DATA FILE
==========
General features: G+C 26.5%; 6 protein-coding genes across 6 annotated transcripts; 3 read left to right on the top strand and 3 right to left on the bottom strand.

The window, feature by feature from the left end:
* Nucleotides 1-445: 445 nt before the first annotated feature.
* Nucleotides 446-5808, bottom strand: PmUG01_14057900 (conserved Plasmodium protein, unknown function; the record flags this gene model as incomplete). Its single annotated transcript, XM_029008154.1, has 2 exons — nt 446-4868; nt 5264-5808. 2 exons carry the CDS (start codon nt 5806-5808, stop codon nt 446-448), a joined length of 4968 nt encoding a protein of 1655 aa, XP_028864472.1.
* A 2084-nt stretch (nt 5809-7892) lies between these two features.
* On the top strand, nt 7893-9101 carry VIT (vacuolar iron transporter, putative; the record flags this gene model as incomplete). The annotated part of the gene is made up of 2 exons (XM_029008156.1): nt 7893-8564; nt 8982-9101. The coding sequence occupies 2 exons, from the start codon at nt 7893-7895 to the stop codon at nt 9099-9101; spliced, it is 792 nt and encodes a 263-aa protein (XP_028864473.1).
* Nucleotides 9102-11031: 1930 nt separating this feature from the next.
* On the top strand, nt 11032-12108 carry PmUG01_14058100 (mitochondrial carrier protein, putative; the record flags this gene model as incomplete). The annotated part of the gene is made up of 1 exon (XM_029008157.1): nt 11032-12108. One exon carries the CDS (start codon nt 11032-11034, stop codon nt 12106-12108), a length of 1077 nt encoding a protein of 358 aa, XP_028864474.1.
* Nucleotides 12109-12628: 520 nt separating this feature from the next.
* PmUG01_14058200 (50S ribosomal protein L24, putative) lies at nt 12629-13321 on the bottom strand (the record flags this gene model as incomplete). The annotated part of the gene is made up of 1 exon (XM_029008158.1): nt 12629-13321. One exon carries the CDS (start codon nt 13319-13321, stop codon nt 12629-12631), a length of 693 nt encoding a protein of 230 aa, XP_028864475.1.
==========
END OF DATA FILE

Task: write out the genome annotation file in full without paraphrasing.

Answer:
General features: G+C 26.5%; 6 protein-coding genes across 6 annotated transcripts; 3 read left to right on the top strand and 3 right to left on the bottom strand.

The window, feature by feature from the left end:
* Nucleotides 1-445: 445 nt before the first annotated feature.
* Nucleotides 446-5808, bottom strand: PmUG01_14057900 (conserved Plasmodium protein, unknown function; the record flags this gene model as incomplete). Its single annotated transcript, XM_029008154.1, has 2 exons — nt 446-4868; nt 5264-5808. 2 exons carry the CDS (start codon nt 5806-5808, stop codon nt 446-448), a joined length of 4968 nt encoding a protein of 1655 aa, XP_028864472.1.
* A 2084-nt stretch (nt 5809-7892) lies between these two features.
* On the top strand, nt 7893-9101 carry VIT (vacuolar iron transporter, putative; the record flags this gene model as incomplete). The annotated part of the gene is made up of 2 exons (XM_029008156.1): nt 7893-8564; nt 8982-9101. The coding sequence occupies 2 exons, from the start codon at nt 7893-7895 to the stop codon at nt 9099-9101; spliced, it is 792 nt and encodes a 263-aa protein (XP_028864473.1).
* Nucleotides 9102-11031: 1930 nt separating this feature from the next.
* On the top strand, nt 11032-12108 carry PmUG01_14058100 (mitochondrial carrier protein, putative; the record flags this gene model as incomplete). The annotated part of the gene is made up of 1 exon (XM_029008157.1): nt 11032-12108. One exon carries the CDS (start codon nt 11032-11034, stop codon nt 12106-12108), a length of 1077 nt encoding a protein of 358 aa, XP_028864474.1.
* Nucleotides 12109-12628: 520 nt separating this feature from the next.
* PmUG01_14058200 (50S ribosomal protein L24, putative) lies at nt 12629-13321 on the bottom strand (the record flags this gene model as incomplete). The annotated part of the gene is made up of 1 exon (XM_029008158.1): nt 12629-13321. One exon carries the CDS (start codon nt 13319-13321, stop codon nt 12629-12631), a length of 693 nt encoding a protein of 230 aa, XP_028864475.1.